This is part two in a series of Political Risk Management and Trade Development blogs illustrating how current events impact your business and its future. We’ll discuss the Coronavirus, Brexit and Locusts!
Now that we have been totally consumed by the Coronavirus, how has your business responded? Is it in denial, or is it paralyzed? What’s your plan to emerge? These questions could be asked of any of today’s topics.
For those of you who read part one, “Political Risk Management,” my view into the crystal ball has always asked a simple question, what happens before the unexpected occurs?
None of us could have ever imagined that a global pandemic would have put businesses around the world at a complete stop. Like most of you, I too want to know what the end of this scenario looks like. Politically we know that at least in the U.S. we shouldn’t expect President Trump to offer an FDR-style recovery. War with China isn’t a likely outcome either… Wars are usually zero endgame situations anyway.
Put aside President Trump’s dislike of China for a moment and recall that American businesses had been operating on the thought that integration of global markets would promote political cooperation and a leveling of those so-called “rules of the game” around the world… for the most part it did however, China didn’t play by the rules.
For decades, the two countries have had a basic bargain: the US invents, China builds, everybody wins. But there's a growing view among politicians in the US that, rightly or wrongly, this bargain is [a] bad one. Sure, it's given Americans access to cheaper imported consumer goods, they say, but it's also cost millions of US manufacturing jobs and strengthened a strategic adversary that doesn't share American values. At the same time, they say there are national security concerns about Chinese firms supplying technology to US critical infrastructure, including the 5G data networks that will power the next phase of the digital revolution. (GZERO Media, 2019)
This could be your first clue that the winds of change are soon to blow harder. Thus, you have a choice: keep your dependence on China or find an alternative strategy. Is President Trump’s nostalgia for a 1950’s USA complete with Mom, Baseball and Apple Pie our future? Are you ready if in fact it does come to fruition?
How you are positioned at the end of this crisis will ultimately dictate your future success.
Perhaps start your research with a review of one of my favorite videos from the 1980’s, Back to the Future! Available here at Amazon just in case you didn’t have a copy. www.amazon.com/gp/product/B00498XR9U/ref=as_li_tl?ie=UTF8&camp=1789&creative=9325&creativeASIN=B00498XR9U&linkCode=as2&tag=maplecreek-20&linkId=bd856204076792742ea9ae50ef60babf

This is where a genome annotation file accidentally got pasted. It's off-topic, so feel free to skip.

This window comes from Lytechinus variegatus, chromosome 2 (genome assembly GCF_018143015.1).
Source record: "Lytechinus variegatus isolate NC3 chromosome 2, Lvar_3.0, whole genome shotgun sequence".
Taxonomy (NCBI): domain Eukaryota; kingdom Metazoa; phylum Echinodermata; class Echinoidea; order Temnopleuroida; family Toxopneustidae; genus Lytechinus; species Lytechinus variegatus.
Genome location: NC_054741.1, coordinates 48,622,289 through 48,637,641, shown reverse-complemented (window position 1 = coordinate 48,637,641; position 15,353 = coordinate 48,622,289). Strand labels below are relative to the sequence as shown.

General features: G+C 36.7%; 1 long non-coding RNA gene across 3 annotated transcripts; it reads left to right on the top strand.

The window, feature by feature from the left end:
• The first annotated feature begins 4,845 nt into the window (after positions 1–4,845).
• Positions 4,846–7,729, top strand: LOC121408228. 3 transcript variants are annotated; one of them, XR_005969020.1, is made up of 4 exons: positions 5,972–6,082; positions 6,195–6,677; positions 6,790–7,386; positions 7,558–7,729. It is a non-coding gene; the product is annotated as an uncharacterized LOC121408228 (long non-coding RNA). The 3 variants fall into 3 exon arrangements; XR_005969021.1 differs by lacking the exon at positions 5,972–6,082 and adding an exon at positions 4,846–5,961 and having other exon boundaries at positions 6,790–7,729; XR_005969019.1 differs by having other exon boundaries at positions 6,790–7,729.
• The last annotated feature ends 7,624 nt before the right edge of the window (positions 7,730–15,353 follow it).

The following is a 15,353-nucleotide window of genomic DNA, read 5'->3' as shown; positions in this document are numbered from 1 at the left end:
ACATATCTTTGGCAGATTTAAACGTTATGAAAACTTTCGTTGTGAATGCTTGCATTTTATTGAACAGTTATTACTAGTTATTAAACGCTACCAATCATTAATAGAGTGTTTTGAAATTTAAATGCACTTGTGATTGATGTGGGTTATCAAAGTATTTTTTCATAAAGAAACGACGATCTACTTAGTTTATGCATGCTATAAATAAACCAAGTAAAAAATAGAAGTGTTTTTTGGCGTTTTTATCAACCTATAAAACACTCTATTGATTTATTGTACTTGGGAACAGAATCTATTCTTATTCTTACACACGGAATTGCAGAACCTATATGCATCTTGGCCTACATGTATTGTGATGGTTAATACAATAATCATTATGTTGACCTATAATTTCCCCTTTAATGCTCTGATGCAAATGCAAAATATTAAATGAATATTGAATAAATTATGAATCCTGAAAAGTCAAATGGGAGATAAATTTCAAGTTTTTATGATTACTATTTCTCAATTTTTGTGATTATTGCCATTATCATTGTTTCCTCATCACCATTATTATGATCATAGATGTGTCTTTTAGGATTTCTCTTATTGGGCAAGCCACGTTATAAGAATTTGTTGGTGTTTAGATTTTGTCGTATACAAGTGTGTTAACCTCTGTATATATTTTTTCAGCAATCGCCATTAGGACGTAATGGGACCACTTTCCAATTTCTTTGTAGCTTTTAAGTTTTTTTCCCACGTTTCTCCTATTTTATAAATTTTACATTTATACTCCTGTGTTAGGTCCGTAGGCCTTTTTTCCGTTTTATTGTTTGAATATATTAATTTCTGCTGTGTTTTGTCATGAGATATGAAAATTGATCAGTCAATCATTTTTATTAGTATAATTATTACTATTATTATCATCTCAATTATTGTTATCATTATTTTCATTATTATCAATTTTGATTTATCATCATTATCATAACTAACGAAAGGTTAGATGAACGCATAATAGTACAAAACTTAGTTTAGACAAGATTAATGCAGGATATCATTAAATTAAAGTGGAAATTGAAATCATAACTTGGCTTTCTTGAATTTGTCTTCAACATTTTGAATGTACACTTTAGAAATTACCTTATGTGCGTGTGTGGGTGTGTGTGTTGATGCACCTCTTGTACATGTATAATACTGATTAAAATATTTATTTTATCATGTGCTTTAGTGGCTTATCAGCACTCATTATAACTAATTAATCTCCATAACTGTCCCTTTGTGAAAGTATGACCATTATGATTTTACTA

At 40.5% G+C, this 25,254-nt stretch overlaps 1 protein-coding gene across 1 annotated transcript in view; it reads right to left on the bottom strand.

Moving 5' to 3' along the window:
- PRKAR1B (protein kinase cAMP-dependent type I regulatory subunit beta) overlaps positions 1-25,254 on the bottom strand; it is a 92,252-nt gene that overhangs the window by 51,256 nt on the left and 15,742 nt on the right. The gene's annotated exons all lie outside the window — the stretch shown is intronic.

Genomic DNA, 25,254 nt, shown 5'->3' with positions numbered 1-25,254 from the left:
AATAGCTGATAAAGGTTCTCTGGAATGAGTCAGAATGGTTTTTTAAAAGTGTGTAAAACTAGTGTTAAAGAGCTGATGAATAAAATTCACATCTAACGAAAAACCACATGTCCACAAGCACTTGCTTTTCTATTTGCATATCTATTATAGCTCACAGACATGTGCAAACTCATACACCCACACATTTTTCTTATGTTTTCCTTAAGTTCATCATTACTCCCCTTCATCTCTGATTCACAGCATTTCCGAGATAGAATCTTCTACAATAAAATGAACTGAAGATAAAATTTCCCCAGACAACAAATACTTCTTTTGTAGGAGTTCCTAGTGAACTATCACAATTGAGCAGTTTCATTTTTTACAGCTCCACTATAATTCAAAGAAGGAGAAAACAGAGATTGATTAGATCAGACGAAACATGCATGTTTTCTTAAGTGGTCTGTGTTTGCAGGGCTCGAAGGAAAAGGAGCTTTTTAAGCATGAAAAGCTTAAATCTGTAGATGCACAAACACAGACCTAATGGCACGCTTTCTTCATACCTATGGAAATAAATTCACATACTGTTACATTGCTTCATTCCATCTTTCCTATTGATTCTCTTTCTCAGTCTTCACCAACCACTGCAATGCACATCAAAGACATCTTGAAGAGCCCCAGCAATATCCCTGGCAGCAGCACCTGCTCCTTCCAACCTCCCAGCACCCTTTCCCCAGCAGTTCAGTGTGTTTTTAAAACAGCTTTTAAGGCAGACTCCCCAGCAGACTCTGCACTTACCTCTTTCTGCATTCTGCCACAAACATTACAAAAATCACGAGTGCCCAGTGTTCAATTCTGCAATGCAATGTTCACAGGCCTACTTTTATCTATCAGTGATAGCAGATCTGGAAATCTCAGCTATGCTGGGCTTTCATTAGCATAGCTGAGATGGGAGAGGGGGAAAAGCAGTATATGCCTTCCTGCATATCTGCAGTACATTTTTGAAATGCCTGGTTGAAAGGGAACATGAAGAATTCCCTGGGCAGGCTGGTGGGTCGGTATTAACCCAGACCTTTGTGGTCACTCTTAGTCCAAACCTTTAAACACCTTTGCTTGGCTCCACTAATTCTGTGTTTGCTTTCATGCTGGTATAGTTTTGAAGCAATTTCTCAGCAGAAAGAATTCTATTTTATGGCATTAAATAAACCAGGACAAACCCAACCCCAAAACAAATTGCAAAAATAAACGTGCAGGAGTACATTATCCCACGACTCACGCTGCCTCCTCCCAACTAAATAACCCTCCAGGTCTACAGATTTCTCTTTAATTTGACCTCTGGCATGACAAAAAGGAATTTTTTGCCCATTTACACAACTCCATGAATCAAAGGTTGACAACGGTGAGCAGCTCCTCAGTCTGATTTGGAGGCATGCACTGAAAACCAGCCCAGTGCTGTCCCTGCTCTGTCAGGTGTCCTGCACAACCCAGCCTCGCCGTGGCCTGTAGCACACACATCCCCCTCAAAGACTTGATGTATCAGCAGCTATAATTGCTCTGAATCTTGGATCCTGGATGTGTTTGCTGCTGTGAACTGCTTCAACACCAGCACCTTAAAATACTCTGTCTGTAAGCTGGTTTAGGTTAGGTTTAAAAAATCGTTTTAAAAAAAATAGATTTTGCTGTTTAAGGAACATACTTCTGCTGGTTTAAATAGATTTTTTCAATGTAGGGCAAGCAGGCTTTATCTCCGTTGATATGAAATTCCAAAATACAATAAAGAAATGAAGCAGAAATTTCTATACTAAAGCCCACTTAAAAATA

What about British Prime Minister Boris Johnson’s battle with the virus? He’s now been moved to an Intensive Care Unit… what does BREXIT without Boris Johnson look like?
We wish Mr. Johnson a speedy recovery.
Locusts! This year’s swarm of locusts in East Africa are literally as widespread and, dare I say it… of biblical proportions which all but guarantee a humanitarian crisis that will far outweigh the current Coronavirus pandemic.
Some of you may remember famine relief fundraisers in the 1980’s, perhaps most famously was Live Aid, the impact of which became center of foreign policy for many western governments.
All of these situations will affect your business even if you don’t “do” business in Africa.
Political Risk Management and Trade Development run hand in hand which brings me to restate the point of this blog - successful companies are prepared, they anticipate threats and plan for all eventualities. My 30+ years in supply chain management have taught me a couple critical skills… anticipate the impact of the weather, illness, labor unrest and public discord. It didn’t prepare me for a global pandemic, but the recovery skills are the same.
So, what does the end of this pandemic look like and how do we emerge?
Take a step back… Look around… Here’s a chance to reestablish or reinvent your business. Even the fortune 500 will come out the other end differently. Is the opportunity manufacturing consumer goods? If it is, will they satisfy the appetite created by China’s low-cost production? Is producing that consumer good in Mexico a better alternative? After all Mexico is a party to the new USMCA where your product could be imported into the US duty free. What about this fourth industrial revolution and its promise to improve the quality of life throughout the world? Seems to me that improving the world’s quality of life is overdue and perhaps profitable.
One thing for sure is that the world’s economy will revive. Nationalism will continue build in the US, however the dependence on China’s support for many poor countries will likely be hard to overcome. You may need to rethink your positions in Africa and Central America where contracts and product specifications are tailored to Chinese products.
My company, Maple Creek International Trade provides Political Risk Management, Trade Development and Trade Compliance tools to navigate your business through these murky times by anticipating issues before they become issues.